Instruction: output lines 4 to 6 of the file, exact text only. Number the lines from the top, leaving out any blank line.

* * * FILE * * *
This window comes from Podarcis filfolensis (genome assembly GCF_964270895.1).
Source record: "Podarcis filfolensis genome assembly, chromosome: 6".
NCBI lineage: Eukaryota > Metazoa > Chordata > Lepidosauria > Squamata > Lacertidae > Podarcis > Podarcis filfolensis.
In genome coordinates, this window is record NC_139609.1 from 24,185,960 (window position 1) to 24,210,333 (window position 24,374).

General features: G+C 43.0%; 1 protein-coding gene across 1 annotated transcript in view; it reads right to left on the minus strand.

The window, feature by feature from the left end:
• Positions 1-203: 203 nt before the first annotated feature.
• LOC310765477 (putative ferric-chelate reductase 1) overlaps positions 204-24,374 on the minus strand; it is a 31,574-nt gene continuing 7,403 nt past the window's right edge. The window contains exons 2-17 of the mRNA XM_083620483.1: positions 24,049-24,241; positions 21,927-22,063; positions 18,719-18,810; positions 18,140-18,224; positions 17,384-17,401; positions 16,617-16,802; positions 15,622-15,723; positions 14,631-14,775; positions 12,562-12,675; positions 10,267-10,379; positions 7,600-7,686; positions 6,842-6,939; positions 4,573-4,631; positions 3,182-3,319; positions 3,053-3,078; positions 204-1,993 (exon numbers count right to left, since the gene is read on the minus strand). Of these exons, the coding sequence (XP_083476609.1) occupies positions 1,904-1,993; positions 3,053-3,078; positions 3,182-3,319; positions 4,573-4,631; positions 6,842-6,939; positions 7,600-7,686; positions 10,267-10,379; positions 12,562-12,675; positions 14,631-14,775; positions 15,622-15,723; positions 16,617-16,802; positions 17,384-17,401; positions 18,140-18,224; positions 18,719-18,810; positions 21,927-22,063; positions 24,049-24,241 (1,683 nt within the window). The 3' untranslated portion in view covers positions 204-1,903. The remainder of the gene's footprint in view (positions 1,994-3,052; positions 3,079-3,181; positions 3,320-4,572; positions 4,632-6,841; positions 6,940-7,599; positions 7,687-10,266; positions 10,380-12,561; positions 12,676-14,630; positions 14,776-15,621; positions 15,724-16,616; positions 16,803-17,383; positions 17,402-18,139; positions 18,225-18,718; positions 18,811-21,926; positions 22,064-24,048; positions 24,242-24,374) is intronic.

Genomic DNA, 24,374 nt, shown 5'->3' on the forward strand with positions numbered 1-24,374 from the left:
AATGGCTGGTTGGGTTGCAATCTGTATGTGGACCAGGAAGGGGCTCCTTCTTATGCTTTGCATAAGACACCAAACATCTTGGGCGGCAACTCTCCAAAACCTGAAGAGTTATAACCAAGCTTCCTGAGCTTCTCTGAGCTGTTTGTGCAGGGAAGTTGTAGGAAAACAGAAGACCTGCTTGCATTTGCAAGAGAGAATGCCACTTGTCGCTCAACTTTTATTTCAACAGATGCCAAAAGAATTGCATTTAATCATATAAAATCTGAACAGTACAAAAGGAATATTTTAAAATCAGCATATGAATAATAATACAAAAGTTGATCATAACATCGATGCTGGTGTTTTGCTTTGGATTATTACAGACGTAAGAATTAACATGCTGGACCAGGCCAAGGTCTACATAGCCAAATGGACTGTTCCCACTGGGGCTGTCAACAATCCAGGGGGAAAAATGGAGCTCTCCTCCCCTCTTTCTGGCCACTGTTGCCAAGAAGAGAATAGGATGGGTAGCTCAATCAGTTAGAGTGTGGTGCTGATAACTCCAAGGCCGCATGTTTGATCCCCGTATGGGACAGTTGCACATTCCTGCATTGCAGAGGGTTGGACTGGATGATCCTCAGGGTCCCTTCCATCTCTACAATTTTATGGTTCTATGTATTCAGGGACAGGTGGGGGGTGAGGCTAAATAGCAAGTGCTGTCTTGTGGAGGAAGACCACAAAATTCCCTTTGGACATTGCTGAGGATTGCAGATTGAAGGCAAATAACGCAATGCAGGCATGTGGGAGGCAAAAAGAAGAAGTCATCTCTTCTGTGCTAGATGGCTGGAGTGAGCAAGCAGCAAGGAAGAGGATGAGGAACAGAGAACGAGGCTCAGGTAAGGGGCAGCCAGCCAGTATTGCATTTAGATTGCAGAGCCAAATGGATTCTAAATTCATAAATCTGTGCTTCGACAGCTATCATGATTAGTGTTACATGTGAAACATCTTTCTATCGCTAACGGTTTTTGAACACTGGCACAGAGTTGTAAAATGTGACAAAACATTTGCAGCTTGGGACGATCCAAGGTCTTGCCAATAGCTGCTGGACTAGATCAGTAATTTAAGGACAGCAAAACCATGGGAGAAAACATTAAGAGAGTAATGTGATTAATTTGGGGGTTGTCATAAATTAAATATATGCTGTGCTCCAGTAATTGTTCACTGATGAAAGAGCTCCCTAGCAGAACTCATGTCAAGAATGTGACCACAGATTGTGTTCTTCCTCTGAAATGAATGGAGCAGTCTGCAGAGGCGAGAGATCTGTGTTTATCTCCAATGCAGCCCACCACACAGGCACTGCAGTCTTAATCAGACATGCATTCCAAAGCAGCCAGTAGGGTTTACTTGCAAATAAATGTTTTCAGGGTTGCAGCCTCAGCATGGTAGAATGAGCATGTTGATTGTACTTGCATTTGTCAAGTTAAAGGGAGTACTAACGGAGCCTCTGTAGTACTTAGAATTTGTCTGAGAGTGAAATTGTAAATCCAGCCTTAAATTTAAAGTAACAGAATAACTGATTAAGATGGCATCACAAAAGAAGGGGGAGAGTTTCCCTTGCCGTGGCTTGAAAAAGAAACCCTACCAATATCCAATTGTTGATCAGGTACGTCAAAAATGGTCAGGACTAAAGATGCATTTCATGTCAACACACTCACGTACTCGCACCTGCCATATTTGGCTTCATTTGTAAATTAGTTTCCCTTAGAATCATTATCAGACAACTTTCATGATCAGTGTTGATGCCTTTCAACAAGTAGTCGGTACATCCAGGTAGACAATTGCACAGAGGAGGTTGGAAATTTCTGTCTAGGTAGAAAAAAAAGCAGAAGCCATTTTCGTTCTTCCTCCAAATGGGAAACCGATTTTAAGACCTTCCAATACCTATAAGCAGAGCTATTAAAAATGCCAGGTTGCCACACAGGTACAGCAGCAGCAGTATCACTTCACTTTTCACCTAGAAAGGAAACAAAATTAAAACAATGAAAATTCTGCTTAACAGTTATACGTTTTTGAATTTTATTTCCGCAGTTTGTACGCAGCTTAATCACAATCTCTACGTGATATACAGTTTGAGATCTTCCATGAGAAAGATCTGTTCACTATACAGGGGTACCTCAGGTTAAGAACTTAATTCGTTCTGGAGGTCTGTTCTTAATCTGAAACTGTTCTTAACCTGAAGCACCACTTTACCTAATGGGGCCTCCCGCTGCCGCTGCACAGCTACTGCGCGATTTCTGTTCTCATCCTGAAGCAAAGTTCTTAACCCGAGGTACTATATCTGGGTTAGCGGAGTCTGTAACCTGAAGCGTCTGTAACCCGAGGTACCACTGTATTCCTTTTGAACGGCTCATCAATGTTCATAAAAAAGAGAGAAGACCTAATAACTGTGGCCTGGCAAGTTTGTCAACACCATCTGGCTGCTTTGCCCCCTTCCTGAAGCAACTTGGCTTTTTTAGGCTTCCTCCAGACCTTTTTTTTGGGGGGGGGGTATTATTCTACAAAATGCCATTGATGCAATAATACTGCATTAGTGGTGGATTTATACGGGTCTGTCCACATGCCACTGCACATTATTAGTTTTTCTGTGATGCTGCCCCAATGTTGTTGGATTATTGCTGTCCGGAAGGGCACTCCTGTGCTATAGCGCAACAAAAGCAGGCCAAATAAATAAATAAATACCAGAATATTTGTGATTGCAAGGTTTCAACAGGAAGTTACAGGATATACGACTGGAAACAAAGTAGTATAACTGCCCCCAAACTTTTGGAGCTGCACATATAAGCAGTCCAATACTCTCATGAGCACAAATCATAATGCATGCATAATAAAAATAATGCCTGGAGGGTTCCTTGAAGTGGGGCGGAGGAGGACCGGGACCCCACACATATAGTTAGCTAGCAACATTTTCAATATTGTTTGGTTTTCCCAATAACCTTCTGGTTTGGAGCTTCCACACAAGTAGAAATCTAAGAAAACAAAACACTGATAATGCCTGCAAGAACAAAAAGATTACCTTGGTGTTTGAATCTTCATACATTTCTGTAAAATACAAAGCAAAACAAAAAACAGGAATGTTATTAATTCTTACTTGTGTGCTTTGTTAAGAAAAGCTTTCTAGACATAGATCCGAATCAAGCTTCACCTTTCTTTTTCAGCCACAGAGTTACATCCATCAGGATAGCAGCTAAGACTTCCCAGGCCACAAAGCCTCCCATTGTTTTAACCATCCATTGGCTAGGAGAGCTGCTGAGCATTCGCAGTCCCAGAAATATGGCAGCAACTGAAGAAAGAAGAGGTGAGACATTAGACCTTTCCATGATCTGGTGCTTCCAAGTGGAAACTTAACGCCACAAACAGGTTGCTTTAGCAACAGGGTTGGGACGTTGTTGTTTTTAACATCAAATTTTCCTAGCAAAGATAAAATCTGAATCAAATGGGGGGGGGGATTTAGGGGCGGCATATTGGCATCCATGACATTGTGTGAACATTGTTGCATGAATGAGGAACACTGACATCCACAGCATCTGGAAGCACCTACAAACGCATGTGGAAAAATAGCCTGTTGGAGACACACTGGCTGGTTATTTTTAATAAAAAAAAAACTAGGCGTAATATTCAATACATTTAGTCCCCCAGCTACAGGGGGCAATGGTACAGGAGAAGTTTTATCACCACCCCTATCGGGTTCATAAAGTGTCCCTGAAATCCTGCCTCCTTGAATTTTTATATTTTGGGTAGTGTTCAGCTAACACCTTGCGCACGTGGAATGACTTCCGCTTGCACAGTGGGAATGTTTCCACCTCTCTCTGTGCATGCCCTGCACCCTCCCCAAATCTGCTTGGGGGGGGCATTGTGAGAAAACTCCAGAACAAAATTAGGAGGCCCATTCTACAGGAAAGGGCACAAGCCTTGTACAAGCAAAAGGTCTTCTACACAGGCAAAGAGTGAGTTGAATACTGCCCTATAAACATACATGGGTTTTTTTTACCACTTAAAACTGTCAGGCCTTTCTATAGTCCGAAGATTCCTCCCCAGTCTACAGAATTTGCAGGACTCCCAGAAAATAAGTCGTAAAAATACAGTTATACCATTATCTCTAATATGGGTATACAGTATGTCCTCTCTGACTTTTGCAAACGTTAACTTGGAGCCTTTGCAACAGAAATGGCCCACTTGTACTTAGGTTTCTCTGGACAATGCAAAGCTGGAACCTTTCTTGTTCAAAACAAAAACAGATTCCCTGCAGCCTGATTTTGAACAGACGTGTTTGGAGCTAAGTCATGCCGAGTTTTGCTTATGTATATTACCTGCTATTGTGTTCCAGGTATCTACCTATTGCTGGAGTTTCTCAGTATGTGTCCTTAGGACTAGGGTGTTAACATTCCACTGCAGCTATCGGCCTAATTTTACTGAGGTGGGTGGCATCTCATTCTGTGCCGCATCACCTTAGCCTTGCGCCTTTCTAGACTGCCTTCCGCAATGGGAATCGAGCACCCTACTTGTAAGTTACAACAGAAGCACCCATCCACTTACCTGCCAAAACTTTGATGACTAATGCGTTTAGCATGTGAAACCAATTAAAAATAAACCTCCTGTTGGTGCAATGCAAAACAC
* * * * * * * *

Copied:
In genome coordinates, this window is record NC_139609.1 from 24,185,960 (window position 1) to 24,210,333 (window position 24,374).

General features: G+C 43.0%; 1 protein-coding gene across 1 annotated transcript in view; it reads right to left on the minus strand.

The window, feature by feature from the left end: